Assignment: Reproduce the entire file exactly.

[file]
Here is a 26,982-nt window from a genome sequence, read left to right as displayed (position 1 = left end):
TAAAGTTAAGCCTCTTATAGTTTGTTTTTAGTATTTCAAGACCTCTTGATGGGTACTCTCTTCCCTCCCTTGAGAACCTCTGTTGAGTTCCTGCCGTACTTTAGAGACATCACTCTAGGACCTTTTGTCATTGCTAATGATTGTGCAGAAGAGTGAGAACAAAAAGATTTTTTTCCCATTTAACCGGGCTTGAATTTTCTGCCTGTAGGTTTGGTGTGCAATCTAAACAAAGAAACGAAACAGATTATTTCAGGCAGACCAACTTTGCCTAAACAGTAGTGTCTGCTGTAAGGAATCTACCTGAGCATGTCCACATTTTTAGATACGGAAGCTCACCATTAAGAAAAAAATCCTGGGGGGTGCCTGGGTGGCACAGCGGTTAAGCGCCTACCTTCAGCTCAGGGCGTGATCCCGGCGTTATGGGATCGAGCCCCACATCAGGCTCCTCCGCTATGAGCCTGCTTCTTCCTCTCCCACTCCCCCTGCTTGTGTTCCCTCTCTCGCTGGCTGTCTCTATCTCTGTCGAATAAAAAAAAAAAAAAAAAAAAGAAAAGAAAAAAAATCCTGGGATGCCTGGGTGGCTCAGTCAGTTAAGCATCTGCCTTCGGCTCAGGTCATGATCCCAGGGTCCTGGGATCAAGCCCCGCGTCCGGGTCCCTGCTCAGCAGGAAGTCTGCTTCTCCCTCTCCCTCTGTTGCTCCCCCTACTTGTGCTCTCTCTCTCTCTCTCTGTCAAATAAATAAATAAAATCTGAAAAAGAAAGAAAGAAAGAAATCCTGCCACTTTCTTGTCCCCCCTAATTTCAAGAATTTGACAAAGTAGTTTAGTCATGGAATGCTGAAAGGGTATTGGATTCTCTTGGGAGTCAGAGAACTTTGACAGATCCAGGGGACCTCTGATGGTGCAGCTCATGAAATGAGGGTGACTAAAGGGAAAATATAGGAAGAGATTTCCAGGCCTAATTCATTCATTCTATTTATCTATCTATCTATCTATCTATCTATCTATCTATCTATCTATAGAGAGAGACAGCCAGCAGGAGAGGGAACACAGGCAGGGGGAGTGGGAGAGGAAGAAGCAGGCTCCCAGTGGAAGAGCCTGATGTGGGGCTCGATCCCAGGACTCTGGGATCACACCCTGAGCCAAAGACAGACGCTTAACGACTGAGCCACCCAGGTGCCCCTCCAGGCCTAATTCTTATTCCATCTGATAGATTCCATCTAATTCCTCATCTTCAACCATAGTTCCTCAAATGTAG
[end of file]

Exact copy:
Here is a 26,982-nt window from a genome sequence, read left to right as displayed (position 1 = left end):
TAAAGTTAAGCCTCTTATAGTTTGTTTTTAGTATTTCAAGACCTCTTGATGGGTACTCTCTTCCCTCCCTTGAGAACCTCTGTTGAGTTCCTGCCGTACTTTAGAGACATCACTCTAGGACCTTTTGTCATTGCTAATGATTGTGCAGAAGAGTGAGAACAAAAAGATTTTTTTCCCATTTAACCGGGCTTGAATTTTCTGCCTGTAGGTTTGGTGTGCAATCTAAACAAAGAAACGAAACAGATTATTTCAGGCAGACCAACTTTGCCTAAACAGTAGTGTCTGCTGTAAGGAATCTACCTGAGCATGTCCACATTTTTAGATACGGAAGCTCACCATTAAGAAAAAAATCCTGGGGGGTGCCTGGGTGGCACAGCGGTTAAGCGCCTACCTTCAGCTCAGGGCGTGATCCCGGCGTTATGGGATCGAGCCCCACATCAGGCTCCTCCGCTATGAGCCTGCTTCTTCCTCTCCCACTCCCCCTGCTTGTGTTCCCTCTCTCGCTGGCTGTCTCTATCTCTGTCGAATAAAAAAAAAAAAAAAAAAAAGAAAAGAAAAAAAATCCTGGGATGCCTGGGTGGCTCAGTCAGTTAAGCATCTGCCTTCGGCTCAGGTCATGATCCCAGGGTCCTGGGATCAAGCCCCGCGTCCGGGTCCCTGCTCAGCAGGAAGTCTGCTTCTCCCTCTCCCTCTGTTGCTCCCCCTACTTGTGCTCTCTCTCTCTCTCTCTGTCAAATAAATAAATAAAATCTGAAAAAGAAAGAAAGAAAGAAATCCTGCCACTTTCTTGTCCCCCCTAATTTCAAGAATTTGACAAAGTAGTTTAGTCATGGAATGCTGAAAGGGTATTGGATTCTCTTGGGAGTCAGAGAACTTTGACAGATCCAGGGGACCTCTGATGGTGCAGCTCATGAAATGAGGGTGACTAAAGGGAAAATATAGGAAGAGATTTCCAGGCCTAATTCATTCATTCTATTTATCTATCTATCTATCTATCTATCTATCTATCTATCTATCTATAGAGAGAGACAGCCAGCAGGAGAGGGAACACAGGCAGGGGGAGTGGGAGAGGAAGAAGCAGGCTCCCAGTGGAAGAGCCTGATGTGGGGCTCGATCCCAGGACTCTGGGATCACACCCTGAGCCAAAGACAGACGCTTAACGACTGAGCCACCCAGGTGCCCCTCCAGGCCTAATTCTTATTCCATCTGATAGATTCCATCTAATTCCTCATCTTCAACCATAGTTCCTCAAATGTAG